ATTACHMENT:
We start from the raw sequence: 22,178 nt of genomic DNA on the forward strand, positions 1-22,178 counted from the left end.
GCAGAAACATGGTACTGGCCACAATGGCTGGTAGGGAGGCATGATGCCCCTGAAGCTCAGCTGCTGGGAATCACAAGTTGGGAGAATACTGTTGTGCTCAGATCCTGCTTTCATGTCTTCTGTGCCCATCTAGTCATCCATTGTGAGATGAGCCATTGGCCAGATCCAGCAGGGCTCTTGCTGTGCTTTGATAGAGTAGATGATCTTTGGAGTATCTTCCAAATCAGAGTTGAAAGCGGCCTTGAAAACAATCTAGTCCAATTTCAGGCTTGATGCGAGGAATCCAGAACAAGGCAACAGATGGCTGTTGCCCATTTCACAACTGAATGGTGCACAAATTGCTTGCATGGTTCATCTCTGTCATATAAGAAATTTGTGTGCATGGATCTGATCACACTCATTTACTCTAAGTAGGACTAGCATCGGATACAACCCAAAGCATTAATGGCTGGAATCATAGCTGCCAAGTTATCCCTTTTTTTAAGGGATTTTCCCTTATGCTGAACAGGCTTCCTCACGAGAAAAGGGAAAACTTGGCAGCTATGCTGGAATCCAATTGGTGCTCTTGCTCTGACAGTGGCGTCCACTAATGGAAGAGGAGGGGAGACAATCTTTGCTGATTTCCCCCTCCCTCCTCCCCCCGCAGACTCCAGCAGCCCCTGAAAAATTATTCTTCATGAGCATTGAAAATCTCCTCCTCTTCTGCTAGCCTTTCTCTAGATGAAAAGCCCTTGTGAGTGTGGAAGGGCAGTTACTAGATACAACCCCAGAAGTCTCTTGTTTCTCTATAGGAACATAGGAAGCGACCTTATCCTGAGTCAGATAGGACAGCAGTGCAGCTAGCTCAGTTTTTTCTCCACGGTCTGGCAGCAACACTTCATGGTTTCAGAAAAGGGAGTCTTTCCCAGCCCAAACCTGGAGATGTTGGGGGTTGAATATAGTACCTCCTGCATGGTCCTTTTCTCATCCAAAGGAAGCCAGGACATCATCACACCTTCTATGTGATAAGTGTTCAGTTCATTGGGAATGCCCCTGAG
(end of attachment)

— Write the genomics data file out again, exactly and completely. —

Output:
We start from the raw sequence: 22,178 nt of genomic DNA on the forward strand, positions 1-22,178 counted from the left end.
GCAGAAACATGGTACTGGCCACAATGGCTGGTAGGGAGGCATGATGCCCCTGAAGCTCAGCTGCTGGGAATCACAAGTTGGGAGAATACTGTTGTGCTCAGATCCTGCTTTCATGTCTTCTGTGCCCATCTAGTCATCCATTGTGAGATGAGCCATTGGCCAGATCCAGCAGGGCTCTTGCTGTGCTTTGATAGAGTAGATGATCTTTGGAGTATCTTCCAAATCAGAGTTGAAAGCGGCCTTGAAAACAATCTAGTCCAATTTCAGGCTTGATGCGAGGAATCCAGAACAAGGCAACAGATGGCTGTTGCCCATTTCACAACTGAATGGTGCACAAATTGCTTGCATGGTTCATCTCTGTCATATAAGAAATTTGTGTGCATGGATCTGATCACACTCATTTACTCTAAGTAGGACTAGCATCGGATACAACCCAAAGCATTAATGGCTGGAATCATAGCTGCCAAGTTATCCCTTTTTTTAAGGGATTTTCCCTTATGCTGAACAGGCTTCCTCACGAGAAAAGGGAAAACTTGGCAGCTATGCTGGAATCCAATTGGTGCTCTTGCTCTGACAGTGGCGTCCACTAATGGAAGAGGAGGGGAGACAATCTTTGCTGATTTCCCCCTCCCTCCTCCCCCCGCAGACTCCAGCAGCCCCTGAAAAATTATTCTTCATGAGCATTGAAAATCTCCTCCTCTTCTGCTAGCCTTTCTCTAGATGAAAAGCCCTTGTGAGTGTGGAAGGGCAGTTACTAGATACAACCCCAGAAGTCTCTTGTTTCTCTATAGGAACATAGGAAGCGACCTTATCCTGAGTCAGATAGGACAGCAGTGCAGCTAGCTCAGTTTTTTCTCCACGGTCTGGCAGCAACACTTCATGGTTTCAGAAAAGGGAGTCTTTCCCAGCCCAAACCTGGAGATGTTGGGGGTTGAATATAGTACCTCCTGCATGGTCCTTTTCTCATCCAAAGGAAGCCAGGACATCATCACACCTTCTATGTGATAAGTGTTCAGTTCATTGGGAATGCCCCTGAG